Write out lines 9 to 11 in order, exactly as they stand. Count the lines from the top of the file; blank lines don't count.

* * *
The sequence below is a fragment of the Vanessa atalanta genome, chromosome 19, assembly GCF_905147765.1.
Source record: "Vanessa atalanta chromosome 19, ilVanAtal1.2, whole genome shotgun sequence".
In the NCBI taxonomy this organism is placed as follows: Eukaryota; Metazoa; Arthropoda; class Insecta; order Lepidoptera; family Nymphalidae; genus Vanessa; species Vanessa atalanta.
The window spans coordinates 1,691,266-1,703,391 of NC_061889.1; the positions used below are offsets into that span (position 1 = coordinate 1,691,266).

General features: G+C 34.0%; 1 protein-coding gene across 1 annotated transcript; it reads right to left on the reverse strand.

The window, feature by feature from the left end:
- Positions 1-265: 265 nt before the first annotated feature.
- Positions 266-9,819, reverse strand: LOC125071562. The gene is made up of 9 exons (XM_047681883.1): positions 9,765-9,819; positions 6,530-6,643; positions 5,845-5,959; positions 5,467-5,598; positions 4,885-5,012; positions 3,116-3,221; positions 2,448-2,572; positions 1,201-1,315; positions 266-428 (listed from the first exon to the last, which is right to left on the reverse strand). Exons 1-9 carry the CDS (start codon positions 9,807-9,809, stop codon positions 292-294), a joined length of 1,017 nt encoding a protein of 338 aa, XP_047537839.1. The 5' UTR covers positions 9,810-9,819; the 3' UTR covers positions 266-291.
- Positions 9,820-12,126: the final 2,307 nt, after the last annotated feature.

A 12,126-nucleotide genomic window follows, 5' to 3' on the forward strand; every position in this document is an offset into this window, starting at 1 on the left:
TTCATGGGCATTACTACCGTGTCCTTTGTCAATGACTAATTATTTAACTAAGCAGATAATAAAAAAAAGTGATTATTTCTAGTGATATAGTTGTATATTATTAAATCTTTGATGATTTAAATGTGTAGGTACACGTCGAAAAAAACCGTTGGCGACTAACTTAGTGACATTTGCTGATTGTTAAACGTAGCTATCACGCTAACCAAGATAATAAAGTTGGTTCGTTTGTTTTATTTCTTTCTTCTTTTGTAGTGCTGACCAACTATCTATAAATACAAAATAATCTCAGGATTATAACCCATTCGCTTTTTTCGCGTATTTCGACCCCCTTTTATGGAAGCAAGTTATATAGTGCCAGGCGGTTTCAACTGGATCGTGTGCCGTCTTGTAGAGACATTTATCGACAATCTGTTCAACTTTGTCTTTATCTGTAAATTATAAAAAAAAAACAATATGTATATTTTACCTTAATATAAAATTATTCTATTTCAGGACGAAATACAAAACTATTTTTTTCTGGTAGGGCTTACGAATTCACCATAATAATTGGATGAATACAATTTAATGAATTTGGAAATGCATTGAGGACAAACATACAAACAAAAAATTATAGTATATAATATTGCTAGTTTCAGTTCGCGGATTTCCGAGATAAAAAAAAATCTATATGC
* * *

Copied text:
- Positions 9,820-12,126: the final 2,307 nt, after the last annotated feature.

A 12,126-nucleotide genomic window follows, 5' to 3' on the forward strand; every position in this document is an offset into this window, starting at 1 on the left:
TTCATGGGCATTACTACCGTGTCCTTTGTCAATGACTAATTATTTAACTAAGCAGATAATAAAAAAAAGTGATTATTTCTAGTGATATAGTTGTATATTATTAAATCTTTGATGATTTAAATGTGTAGGTACACGTCGAAAAAAACCGTTGGCGACTAACTTAGTGACATTTGCTGATTGTTAAACGTAGCTATCACGCTAACCAAGATAATAAAGTTGGTTCGTTTGTTTTATTTCTTTCTTCTTTTGTAGTGCTGACCAACTATCTATAAATACAAAATAATCTCAGGATTATAACCCATTCGCTTTTTTCGCGTATTTCGACCCCCTTTTATGGAAGCAAGTTATATAGTGCCAGGCGGTTTCAACTGGATCGTGTGCCGTCTTGTAGAGACATTTATCGACAATCTGTTCAACTTTGTCTTTATCTGTAAATTATAAAAAAAAAACAATATGTATATTTTACCTTAATATAAAATTATTCTATTTCAGGACGAAATACAAAACTATTTTTTTCTGGTAGGGCTTACGAATTCACCATAATAATTGGATGAATACAATTTAATGAATTTGGAAATGCATTGAGGACAAACATACAAACAAAAAATTATAGTATATAATATTGCTAGTTTCAGTTCGCGGATTTCCGAGATAAAAAAAAATCTATATGC